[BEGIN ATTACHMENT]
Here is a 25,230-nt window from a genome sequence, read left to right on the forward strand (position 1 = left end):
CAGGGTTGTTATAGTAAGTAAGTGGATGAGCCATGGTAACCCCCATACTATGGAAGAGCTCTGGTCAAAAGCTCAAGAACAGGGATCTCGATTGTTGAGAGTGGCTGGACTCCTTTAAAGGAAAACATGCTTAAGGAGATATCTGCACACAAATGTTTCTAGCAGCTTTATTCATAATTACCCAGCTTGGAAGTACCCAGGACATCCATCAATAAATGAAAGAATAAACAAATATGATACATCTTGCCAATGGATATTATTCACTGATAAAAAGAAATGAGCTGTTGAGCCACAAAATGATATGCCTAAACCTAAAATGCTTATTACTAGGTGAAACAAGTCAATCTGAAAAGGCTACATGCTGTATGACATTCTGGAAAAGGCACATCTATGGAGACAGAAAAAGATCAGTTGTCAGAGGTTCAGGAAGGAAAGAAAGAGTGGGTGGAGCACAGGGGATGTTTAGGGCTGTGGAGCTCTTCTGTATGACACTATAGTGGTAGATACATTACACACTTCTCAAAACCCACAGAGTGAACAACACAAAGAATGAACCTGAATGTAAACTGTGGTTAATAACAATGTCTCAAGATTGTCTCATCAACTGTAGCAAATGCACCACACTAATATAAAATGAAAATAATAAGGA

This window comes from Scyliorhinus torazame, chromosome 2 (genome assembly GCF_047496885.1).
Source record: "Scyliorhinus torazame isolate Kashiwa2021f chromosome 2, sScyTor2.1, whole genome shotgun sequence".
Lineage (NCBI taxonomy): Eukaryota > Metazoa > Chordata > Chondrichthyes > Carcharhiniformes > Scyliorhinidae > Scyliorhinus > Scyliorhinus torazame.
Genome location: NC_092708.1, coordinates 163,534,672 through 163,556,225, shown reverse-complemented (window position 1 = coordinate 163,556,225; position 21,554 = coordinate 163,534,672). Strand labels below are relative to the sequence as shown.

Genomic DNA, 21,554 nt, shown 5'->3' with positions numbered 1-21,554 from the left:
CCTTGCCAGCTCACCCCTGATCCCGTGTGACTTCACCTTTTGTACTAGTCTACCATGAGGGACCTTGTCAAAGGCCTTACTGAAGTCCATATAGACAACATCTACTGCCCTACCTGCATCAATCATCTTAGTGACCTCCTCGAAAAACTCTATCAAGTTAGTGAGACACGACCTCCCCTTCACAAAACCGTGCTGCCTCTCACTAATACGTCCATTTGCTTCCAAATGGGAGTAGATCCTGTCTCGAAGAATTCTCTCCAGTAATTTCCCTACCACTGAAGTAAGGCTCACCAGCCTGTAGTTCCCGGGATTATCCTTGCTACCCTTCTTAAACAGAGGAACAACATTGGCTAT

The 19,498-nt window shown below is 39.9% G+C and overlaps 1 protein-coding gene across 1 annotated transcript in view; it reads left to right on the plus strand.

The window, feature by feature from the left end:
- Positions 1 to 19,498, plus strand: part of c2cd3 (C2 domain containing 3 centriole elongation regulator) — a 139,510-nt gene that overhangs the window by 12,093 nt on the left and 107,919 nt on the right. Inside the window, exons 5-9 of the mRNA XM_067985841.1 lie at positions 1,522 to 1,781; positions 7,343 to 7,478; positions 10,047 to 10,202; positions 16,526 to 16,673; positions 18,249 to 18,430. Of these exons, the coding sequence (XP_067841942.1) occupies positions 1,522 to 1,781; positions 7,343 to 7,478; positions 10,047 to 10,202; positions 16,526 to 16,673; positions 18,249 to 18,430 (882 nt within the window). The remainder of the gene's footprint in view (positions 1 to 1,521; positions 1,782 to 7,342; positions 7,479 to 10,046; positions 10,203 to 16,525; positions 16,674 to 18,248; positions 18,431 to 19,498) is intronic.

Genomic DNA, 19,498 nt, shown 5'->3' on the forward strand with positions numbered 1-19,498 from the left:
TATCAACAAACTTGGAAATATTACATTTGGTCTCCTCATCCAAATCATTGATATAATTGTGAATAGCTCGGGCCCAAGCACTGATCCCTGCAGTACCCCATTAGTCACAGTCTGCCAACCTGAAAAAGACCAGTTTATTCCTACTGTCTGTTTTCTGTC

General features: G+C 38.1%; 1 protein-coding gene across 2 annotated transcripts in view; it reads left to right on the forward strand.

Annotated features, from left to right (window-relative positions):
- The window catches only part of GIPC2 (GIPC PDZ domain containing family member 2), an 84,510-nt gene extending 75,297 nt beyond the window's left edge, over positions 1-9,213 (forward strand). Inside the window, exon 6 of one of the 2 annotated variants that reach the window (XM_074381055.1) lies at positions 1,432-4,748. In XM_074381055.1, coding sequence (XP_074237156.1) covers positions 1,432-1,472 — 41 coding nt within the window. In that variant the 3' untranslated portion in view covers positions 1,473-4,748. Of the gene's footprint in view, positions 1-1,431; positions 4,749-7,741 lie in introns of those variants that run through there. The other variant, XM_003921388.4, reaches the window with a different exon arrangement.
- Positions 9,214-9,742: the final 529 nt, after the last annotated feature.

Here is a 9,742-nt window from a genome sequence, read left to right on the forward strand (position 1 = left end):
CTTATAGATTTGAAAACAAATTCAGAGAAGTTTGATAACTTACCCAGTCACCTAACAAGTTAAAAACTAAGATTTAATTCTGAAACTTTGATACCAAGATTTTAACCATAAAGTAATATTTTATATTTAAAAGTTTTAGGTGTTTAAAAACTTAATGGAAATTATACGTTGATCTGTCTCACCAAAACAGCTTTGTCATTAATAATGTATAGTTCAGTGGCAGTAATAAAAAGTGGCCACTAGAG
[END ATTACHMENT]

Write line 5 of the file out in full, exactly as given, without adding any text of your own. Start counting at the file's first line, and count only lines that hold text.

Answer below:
Lineage (NCBI taxonomy): Eukaryota > Metazoa > Chordata > Chondrichthyes > Carcharhiniformes > Scyliorhinidae > Scyliorhinus > Scyliorhinus torazame.